The featured 2019 BBC documentary, “Addicted: America’s Opioid Crisis,” explores the depth of the nation’s addiction to opioid painkillers and the role played by Purdue Pharma and other makers of the drug.
As noted in the film, opioids kill more people than any other drug on the market, and it’s the only type of drug that can condemn a person to a life of addiction after a single week of use.
According to the BBC, “1 in 8 American children live with a parent who suffers from a substance abuse disorder,” and “every 15 minutes, a baby in America is born suffering from opioid withdrawal.” Middle school-aged children interviewed also say they have easy access to drugs, should they want them.
Many now blame the drug companies that make these drugs and have falsely promoted them as safe and nonaddictive for patients of all kinds, including children.
That includes one of the former addicts followed in the film, who says he thinks the drug companies need to be held responsible for their role in creating this epidemic, and made to help pay for the solution.
Purdue Pharma Pleads Guilty and Folds
One of the most prominent drug companies involved in the creation of this opioid addiction crisis is Purdue Pharma, the maker of OxyContin. At the end of October 2020, Purdue Pharma agreed to plead guilty to three federal criminal charges relating to its role in the opioid crisis, including violating a federal anti-kickback law, conspiracy to defraud the U.S. government and violating the Food, Drug and Cosmetic Act.1,2
To settle the charges, Purdue is supposed to pay $8.3 billion in fines, forfeiture of past profits and civil liability payments,3 but because it doesn’t have the cash, the company will instead be dissolved and its assets used to erect a “public benefit company” that both makes opioids and pays for addiction treatment.
Legal Painkillers Now the Gateway Drug to Heroin
While marijuana was long known as the gateway drug to other illicit drug use, that distinction now belongs to prescription opioids. According to data4 from the National Institute on Drug Abuse, prescription opioid use is a significant risk factor for subsequent heroin use.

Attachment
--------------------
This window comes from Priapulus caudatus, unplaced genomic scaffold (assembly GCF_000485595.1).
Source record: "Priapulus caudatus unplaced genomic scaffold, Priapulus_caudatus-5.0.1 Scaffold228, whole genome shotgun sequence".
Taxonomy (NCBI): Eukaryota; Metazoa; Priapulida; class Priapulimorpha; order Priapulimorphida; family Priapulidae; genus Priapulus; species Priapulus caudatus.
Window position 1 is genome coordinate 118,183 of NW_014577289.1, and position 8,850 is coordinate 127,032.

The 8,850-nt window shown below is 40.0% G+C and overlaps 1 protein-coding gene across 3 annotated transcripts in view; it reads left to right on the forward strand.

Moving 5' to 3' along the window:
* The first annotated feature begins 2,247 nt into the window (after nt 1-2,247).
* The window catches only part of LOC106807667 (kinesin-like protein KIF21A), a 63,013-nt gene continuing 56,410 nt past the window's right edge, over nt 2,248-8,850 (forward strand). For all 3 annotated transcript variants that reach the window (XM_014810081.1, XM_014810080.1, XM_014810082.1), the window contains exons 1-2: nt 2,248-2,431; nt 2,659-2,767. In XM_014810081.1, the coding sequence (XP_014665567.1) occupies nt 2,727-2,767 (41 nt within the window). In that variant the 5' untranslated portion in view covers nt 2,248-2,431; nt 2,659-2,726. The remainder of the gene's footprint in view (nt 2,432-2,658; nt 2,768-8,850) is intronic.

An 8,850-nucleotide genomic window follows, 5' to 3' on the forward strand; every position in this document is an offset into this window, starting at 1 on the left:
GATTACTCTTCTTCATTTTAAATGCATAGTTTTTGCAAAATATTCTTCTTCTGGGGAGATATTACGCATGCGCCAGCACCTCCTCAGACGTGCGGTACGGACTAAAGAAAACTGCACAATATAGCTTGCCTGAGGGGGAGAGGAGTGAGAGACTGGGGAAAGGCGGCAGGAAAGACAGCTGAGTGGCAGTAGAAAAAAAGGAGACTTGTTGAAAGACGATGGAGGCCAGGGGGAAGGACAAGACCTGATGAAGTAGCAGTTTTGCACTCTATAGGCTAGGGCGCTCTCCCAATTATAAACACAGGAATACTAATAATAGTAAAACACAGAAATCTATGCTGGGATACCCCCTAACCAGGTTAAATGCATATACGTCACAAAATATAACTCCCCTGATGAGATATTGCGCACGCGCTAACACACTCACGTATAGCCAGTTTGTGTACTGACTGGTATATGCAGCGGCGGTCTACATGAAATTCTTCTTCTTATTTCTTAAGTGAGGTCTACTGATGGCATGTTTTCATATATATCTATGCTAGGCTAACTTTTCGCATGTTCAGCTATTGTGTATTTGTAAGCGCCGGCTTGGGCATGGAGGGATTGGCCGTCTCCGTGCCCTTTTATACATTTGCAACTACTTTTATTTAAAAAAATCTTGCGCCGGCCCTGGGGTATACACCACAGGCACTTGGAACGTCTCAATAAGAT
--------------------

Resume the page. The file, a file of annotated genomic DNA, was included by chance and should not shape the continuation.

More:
The incidence of heroin use is 19 times higher among those who have used opioids nonmedically than among those who have no history of opioid use, and 86% of young, urban injection drug users report using opioid pain relievers nonmedically before starting heroin. Overall, nearly 80% of heroin users now report using prescription opioids prior to heroin.
Similarly, data5 from the University of Michigan shows just under 1 in 3 people (31.8%) who misused opioids during their high school years ended up using heroin by age 35.
When it comes to children and teens, a major source of opioids are dentists, who wrote a staggering 18.1 million prescriptions for opioids in 2017.6 Opioids are frequently prescribed when extracting wisdom teeth, even though there’s no evidence to support this strategy.
This is especially true if you see a biological dentist who knows what they are doing. Earlier this year I had a periapical abscess and had to have the tooth extracted. I saw one of the best dentists in Florida, Dr. Carl Litano, just south of Tampa. He used platelet rich plasma (PRP) at the extraction site and I had zero pain and no swelling without any medication. Afterward, no one could tell I had an extraction the previous day.
Children are also recklessly prescribed addictive opioids for minor surgical procedures. For example, insurance claims data from 2016 and 2017 reveal 60% of children between the ages of 1 and 18 with private insurance filled one or more opioid prescriptions after surgical tonsil removal.7,8